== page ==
Optional: Configure PHP
Edit your PHP configuration file, php.ini. For Ubuntu 14.x it is at
/etc/php5/apache2/php.ini. Depending on Ubuntu version it may be located at
sudo nano /etc/php5/apache2/php.ini
Maximum upload file size
Assuming that various files are going to be uploaded to the Wiki as content, the limit on the maximum size of an upload has to be adjusted. About one-half way down is the File Uploads section. Change:
upload_max_filesize = 2M
to at least 20M. You may have to adjust this again in the future if you want bigger uploads.
Some PHP scripts require a lot of memory to run. To increase the maximum amount of memory a script can use, page down to about 21%, and change the following entry, if found, from
memory_limit = 8M
memory_limit = 128M
If it is already 128M or more, leave it as is.
|Warning:||This section only applies if you installed MediaWiki using apt-get or aptitude, which is not recommended.|
- Edit apache.conf file at /etc/mediawiki/apache.conf
sudo nano /etc/mediawiki/apache.conf
and un-comment this line:
Alias /mediawiki /var/lib/mediawiki
Save and exit out of the editor.
- Verify that the Mediawiki configuration is in Apache. Edit the Apache2 configuration file
sudo nano /etc/apache2.conf
sudo nano /etc/apache2/apache2.conf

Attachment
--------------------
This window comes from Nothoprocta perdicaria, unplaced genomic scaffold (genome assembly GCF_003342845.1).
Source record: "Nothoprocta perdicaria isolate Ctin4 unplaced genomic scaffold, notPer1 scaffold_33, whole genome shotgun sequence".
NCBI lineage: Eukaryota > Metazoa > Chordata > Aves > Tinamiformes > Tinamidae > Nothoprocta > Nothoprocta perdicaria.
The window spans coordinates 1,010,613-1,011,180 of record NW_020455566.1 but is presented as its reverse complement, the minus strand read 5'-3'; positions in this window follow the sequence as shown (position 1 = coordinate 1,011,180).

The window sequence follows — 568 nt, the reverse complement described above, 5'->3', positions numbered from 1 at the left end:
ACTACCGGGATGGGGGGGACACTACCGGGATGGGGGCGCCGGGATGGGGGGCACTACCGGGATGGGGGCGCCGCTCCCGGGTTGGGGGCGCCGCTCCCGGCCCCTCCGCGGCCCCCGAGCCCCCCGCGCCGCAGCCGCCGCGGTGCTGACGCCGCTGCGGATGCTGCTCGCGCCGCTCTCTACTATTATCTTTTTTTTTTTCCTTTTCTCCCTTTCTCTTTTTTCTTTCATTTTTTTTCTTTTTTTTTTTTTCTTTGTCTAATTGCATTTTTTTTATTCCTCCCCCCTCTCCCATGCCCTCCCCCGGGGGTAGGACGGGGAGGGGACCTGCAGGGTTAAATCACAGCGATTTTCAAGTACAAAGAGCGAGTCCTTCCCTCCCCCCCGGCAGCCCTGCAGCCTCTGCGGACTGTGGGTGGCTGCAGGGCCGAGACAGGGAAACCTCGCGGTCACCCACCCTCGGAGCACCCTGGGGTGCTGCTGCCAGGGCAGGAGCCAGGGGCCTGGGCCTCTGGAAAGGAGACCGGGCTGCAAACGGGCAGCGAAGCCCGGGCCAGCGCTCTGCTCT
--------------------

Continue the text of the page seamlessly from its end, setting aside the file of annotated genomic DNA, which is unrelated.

according to appropriate location.
Look for this line. Add it if is not present:
- Restart Apache:
sudo apache2ctl restart
sudo service apache2 restart
Navigate your browser to http://localhost/mediawiki (for certain installations it may be http://localhost/mediawiki/config or http://wiki.hostname.com/config instead) and following the procedure given.
If this gives a 404 error then this technique may work:
sudo ln -s /var/lib/mediawiki mediawiki
- Pay close attention for "Checking environment..." in MediaWiki installation script.
This can solve a lot of problems by specifically identifying the source of any errors. Fill out the configuration form and continue.
Under Database Config, you may change the database name and DB username to new values, but you must turn on "Use superuser account", name:
giving the mysql root password you configured earlier.
The configuration process creates a custom LocalSettings.php that must be moved to the parent directory of the new wiki. The configuration page will give the exact directory/filename that must be moved:
sudo mv /var/lib/mediawiki/config/LocalSettings.php /var/lib/mediawiki
For added safety you can then remove the config subdirectory entirely:
sudo rm -rf config
And navigate your browser to http://localhost/mediawiki (or http://server_ip_address/mediawiki or http://server_ip_address/mediawiki/index.php) to see your new wiki.
Done! You now have a working Wiki
Additional wiki configuration
Mediawiki is configured by the LocalSettings.php file, usually found in
/var/www/wiki. Manual:LocalSettings.php has detailed information that may be useful. The following are changes that appear to be universally helpful
To edit LocalSettings.php use
gksudo gedit /etc/mediawiki/LocalSettings.php
or from a terminal
sudo nano /etc/mediawiki/LocalSettings.php
By default, the Wiki will not permit images to be uploaded. To change this find $wgEnableUploads and change it from false to true.